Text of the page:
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by James Joyce

Ulysses Religion Quotes

How we cite our quotes: Citations follow this format: (Chapter.Paragraph), except for the "Circe" episode, which is (Chapter.Line) and the "Penelope" episode, which is (Chapter.Page). We used the Vintage International edition published in 1990.

Quote #4

"But, ladies and gentlemen, had the youthful Moses listened to and accepted that view of life, had he bowed his head and bowed his will and bowed his spirit before that arrogant admonition he would never have brought the chosen people out of their house of bondage nor followed the pillar of the cloud by day. He would never have spoken with the Eternal amid lightnings on Sinai's mountaintop nor ever have come down with the light of inspiration shining in his countenance and bearing in his arms the tables of the law, graven in the language of the outlaw." (7.433)

Here Professor MacHugh is reciting a piece of oratory by John F. Taylor in the newspaper offices at the Freeman in "Aeolus." Why would he compare Ireland's political struggle to that of Moses and the Jews in Egypt? How is it that the men can draw such a blatant comparison between the struggle of the Jews and that of the Irish and yet still act anti-Semitic on a daily basis?

Quote #5

Blood of the Lamb.

His slow feet walked him riverward, reading. Are you saved? All are washed in the blood of the lamb. God wants blood victim. Birth, hymen, martyr, war, foundation of a building, sacrifice, kidney burntoffering, druid's altars. Elijah is coming. Dr John Alexander Dowie, restorer of the church in Zion, is coming. (8.5-6)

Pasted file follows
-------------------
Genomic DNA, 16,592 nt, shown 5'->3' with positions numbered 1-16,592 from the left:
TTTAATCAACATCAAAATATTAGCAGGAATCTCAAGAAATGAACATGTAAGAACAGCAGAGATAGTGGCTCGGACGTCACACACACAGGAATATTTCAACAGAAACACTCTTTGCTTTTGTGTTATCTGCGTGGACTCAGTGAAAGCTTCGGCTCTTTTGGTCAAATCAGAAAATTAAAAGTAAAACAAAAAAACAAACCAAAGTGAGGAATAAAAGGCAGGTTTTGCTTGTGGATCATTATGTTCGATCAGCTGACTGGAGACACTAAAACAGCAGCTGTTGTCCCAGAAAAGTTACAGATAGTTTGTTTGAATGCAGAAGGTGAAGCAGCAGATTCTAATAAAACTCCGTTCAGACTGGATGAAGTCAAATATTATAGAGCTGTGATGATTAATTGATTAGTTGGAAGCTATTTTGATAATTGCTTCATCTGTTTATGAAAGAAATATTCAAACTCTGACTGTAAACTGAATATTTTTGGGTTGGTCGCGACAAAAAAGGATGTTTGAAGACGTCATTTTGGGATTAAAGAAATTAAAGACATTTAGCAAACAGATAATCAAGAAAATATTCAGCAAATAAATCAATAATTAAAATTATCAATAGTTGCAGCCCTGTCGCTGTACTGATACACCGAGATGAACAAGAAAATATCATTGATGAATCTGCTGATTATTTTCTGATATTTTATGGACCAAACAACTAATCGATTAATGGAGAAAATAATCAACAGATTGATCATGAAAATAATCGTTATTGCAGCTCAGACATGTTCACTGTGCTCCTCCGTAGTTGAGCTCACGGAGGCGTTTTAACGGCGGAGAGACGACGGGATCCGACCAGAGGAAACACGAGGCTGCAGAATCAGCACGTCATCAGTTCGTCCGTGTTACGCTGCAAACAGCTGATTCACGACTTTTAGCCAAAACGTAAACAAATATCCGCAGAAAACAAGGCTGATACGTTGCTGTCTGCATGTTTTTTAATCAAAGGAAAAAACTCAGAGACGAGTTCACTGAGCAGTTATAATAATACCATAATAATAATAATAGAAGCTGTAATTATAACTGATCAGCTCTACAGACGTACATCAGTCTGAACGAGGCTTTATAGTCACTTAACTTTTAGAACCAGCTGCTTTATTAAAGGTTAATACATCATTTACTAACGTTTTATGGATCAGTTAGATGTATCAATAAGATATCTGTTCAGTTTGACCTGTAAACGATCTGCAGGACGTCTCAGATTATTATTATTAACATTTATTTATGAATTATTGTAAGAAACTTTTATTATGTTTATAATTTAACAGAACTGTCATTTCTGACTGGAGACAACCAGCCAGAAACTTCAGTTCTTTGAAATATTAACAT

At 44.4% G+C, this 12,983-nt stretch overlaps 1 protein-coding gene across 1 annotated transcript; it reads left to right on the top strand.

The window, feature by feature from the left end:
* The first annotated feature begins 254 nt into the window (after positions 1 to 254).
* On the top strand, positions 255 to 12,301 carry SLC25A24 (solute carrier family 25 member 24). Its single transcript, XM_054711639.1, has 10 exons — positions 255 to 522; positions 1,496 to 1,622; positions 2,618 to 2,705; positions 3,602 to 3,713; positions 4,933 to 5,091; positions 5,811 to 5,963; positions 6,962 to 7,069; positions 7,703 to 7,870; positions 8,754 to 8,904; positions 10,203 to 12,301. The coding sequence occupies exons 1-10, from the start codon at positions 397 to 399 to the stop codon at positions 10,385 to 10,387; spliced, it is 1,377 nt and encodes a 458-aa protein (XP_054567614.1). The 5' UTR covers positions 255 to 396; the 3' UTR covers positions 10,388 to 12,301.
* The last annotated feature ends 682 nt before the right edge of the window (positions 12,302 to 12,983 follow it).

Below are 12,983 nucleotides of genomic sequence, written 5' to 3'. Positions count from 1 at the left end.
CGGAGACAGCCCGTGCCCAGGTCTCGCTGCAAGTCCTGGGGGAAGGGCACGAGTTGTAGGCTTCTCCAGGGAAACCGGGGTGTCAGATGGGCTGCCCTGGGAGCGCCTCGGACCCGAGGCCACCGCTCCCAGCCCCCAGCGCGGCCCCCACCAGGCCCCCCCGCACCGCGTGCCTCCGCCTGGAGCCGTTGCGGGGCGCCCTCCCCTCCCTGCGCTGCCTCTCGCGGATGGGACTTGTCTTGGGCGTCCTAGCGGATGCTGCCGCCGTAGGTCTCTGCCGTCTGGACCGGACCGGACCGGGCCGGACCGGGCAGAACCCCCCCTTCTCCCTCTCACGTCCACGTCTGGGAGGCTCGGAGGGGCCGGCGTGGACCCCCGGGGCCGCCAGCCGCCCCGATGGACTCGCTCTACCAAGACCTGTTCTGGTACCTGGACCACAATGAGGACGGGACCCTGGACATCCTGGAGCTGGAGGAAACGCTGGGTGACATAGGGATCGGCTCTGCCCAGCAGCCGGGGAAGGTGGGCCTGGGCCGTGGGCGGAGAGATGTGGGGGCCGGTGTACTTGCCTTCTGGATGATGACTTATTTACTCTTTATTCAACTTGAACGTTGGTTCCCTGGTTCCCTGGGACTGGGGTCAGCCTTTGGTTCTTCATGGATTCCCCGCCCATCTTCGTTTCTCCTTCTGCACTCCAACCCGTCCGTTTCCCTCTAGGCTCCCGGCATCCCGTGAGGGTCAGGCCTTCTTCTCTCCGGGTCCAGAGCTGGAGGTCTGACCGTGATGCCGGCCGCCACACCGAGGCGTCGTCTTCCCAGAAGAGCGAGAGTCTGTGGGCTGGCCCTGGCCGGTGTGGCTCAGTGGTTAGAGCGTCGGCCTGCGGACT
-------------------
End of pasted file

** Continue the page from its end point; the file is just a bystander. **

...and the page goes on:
Here, near the start of "Lestrygonians," Bloom gets handed a throwaway paper with a religious sermon printed on it. This begins the association of Bloom with the prophet Elijah that will persist throughout the book. What is the view of religion offered by the clips from the throwaway paper? How does it compare to the more mature view of Stephen Dedalus? In what ways is Bloom prophetic? What does it mean to associate an ordinary man with a prophet?

Quote #6

"I believe, O Lord, help my unbelief. That is, help me to believe or help me to unbelieve? Who helps to believe? Egomen. Who to unbelieve? Other chap." (9.386)

In "Scylla and Charybdis," Stephen has just been asked by John Eglinton if he believes in the theory that he has presented to the men. He says no, and then this is his thought. Stephen is quoting a line from the Gospel of Mark (9:24), but what does Stephen want to believe in. What does Stephen already believe in and where does his faith fall short? Is his belief still religious or is it only related to his own art? How is Stephen using these lines in a different sense than Mark did in the gospel.

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